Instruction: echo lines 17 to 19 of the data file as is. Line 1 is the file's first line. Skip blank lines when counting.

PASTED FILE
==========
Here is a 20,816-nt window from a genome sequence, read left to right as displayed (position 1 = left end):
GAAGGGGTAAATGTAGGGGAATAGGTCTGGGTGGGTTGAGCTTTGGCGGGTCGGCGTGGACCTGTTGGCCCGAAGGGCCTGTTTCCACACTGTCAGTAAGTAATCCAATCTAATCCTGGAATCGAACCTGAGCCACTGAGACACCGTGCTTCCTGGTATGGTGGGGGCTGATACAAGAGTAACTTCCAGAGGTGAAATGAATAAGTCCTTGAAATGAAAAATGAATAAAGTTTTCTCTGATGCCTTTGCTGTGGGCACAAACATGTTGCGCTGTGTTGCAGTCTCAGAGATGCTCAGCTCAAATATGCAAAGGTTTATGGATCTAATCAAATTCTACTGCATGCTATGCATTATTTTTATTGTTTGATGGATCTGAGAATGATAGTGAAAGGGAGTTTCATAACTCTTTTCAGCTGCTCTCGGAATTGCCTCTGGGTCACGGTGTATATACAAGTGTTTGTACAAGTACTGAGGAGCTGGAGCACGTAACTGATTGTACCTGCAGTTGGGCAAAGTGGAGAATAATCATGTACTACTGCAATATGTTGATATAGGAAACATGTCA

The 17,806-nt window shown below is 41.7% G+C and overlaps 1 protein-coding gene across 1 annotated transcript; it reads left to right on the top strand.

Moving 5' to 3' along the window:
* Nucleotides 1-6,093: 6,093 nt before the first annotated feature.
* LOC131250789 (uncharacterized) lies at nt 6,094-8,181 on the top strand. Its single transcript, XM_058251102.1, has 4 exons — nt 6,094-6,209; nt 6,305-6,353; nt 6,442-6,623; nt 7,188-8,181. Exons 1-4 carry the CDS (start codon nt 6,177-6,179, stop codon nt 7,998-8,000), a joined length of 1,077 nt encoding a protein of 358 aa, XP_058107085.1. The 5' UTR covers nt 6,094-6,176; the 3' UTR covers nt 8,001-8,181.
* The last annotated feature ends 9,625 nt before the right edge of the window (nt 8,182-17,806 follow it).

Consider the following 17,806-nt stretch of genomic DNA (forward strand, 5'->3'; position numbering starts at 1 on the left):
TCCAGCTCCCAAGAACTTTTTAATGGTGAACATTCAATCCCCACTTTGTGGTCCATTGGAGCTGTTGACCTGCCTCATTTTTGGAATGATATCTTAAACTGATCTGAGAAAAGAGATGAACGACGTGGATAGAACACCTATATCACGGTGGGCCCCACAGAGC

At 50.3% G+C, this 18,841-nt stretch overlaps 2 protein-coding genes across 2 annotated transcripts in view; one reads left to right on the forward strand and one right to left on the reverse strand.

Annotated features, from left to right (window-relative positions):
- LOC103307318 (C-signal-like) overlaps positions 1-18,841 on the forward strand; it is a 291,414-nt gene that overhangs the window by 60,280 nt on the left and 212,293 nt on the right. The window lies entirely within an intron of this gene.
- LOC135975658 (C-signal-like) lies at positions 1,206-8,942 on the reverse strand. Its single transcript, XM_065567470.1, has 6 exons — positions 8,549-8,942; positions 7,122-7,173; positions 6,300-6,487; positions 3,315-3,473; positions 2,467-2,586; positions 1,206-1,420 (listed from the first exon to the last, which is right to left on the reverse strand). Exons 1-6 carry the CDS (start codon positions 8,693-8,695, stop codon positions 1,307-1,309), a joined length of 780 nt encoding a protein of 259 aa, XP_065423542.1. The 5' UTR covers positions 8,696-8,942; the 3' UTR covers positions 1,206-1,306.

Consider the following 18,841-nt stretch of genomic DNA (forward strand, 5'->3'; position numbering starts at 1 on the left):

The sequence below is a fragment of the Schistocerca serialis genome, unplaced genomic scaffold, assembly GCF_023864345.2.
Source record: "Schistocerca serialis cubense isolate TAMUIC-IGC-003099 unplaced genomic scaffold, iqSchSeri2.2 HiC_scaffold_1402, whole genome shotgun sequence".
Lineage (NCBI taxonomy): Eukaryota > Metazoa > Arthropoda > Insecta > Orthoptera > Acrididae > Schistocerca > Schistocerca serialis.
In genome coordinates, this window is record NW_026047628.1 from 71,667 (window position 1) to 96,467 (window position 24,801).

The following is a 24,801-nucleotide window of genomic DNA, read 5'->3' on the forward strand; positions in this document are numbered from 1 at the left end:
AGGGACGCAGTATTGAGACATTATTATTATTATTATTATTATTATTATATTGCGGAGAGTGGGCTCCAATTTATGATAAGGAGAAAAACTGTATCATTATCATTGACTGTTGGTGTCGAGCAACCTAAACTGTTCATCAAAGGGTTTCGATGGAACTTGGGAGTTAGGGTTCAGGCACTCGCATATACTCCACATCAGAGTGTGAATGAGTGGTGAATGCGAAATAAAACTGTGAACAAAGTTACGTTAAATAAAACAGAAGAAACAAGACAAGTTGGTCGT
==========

Lineage (NCBI taxonomy): Eukaryota > Metazoa > Arthropoda > Insecta > Orthoptera > Acrididae > Schistocerca > Schistocerca serialis.
In genome coordinates, this window is record NW_026047628.1 from 71,667 (window position 1) to 96,467 (window position 24,801).

The following is a 24,801-nucleotide window of genomic DNA, read 5'->3' on the forward strand; positions in this document are numbered from 1 at the left end: